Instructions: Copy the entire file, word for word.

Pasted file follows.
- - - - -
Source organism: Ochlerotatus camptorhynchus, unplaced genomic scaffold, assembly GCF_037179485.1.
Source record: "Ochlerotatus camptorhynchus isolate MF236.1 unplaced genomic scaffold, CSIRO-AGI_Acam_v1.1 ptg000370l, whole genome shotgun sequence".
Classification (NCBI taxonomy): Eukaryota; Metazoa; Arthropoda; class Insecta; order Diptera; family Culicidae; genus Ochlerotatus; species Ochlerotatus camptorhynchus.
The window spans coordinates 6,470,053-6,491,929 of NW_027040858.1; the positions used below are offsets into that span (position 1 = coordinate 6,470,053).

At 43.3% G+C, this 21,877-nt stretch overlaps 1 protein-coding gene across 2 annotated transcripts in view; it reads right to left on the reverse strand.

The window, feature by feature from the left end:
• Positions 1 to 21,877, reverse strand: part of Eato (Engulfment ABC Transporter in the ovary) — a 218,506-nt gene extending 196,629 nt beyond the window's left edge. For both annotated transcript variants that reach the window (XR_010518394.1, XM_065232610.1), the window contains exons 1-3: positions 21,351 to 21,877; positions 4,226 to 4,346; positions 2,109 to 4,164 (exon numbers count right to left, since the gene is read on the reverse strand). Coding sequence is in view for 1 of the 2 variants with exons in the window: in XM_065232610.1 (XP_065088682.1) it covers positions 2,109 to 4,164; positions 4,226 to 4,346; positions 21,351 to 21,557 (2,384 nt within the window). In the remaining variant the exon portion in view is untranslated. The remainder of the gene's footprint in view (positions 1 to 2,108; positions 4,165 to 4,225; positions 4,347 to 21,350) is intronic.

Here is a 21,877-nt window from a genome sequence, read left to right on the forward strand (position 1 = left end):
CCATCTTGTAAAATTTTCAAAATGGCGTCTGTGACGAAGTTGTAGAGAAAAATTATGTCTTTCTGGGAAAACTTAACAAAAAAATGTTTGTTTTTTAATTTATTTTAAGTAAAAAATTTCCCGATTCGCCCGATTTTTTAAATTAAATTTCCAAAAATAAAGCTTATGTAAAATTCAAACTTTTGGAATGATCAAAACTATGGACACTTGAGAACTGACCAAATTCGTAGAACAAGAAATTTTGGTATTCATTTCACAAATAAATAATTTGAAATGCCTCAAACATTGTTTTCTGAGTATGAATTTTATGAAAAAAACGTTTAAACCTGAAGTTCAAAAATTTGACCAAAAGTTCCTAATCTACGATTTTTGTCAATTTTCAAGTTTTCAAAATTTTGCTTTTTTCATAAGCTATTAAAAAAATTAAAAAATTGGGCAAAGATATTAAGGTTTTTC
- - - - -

Source organism: Ochlerotatus camptorhynchus, unplaced genomic scaffold, assembly GCF_037179485.1.
Source record: "Ochlerotatus camptorhynchus isolate MF236.1 unplaced genomic scaffold, CSIRO-AGI_Acam_v1.1 ptg000370l, whole genome shotgun sequence".
Classification (NCBI taxonomy): Eukaryota; Metazoa; Arthropoda; class Insecta; order Diptera; family Culicidae; genus Ochlerotatus; species Ochlerotatus camptorhynchus.
The window spans coordinates 6,470,053-6,491,929 of NW_027040858.1; the positions used below are offsets into that span (position 1 = coordinate 6,470,053).

At 43.3% G+C, this 21,877-nt stretch overlaps 1 protein-coding gene across 2 annotated transcripts in view; it reads right to left on the reverse strand.

The window, feature by feature from the left end:
• Positions 1 to 21,877, reverse strand: part of Eato (Engulfment ABC Transporter in the ovary) — a 218,506-nt gene extending 196,629 nt beyond the window's left edge. For both annotated transcript variants that reach the window (XR_010518394.1, XM_065232610.1), the window contains exons 1-3: positions 21,351 to 21,877; positions 4,226 to 4,346; positions 2,109 to 4,164 (exon numbers count right to left, since the gene is read on the reverse strand). Coding sequence is in view for 1 of the 2 variants with exons in the window: in XM_065232610.1 (XP_065088682.1) it covers positions 2,109 to 4,164; positions 4,226 to 4,346; positions 21,351 to 21,557 (2,384 nt within the window). In the remaining variant the exon portion in view is untranslated. The remainder of the gene's footprint in view (positions 1 to 2,108; positions 4,165 to 4,225; positions 4,347 to 21,350) is intronic.

Here is a 21,877-nt window from a genome sequence, read left to right on the forward strand (position 1 = left end):
CCATCTTGTAAAATTTTCAAAATGGCGTCTGTGACGAAGTTGTAGAGAAAAATTATGTCTTTCTGGGAAAACTTAACAAAAAAATGTTTGTTTTTTAATTTATTTTAAGTAAAAAATTTCCCGATTCGCCCGATTTTTTAAATTAAATTTCCAAAAATAAAGCTTATGTAAAATTCAAACTTTTGGAATGATCAAAACTATGGACACTTGAGAACTGACCAAATTCGTAGAACAAGAAATTTTGGTATTCATTTCACAAATAAATAATTTGAAATGCCTCAAACATTGTTTTCTGAGTATGAATTTTATGAAAAAAACGTTTAAACCTGAAGTTCAAAAATTTGACCAAAAGTTCCTAATCTACGATTTTTGTCAATTTTCAAGTTTTCAAAATTTTGCTTTTTTCATAAGCTATTAAAAAAATTAAAAAATTGGGCAAAGATATTAAGGTTTTTC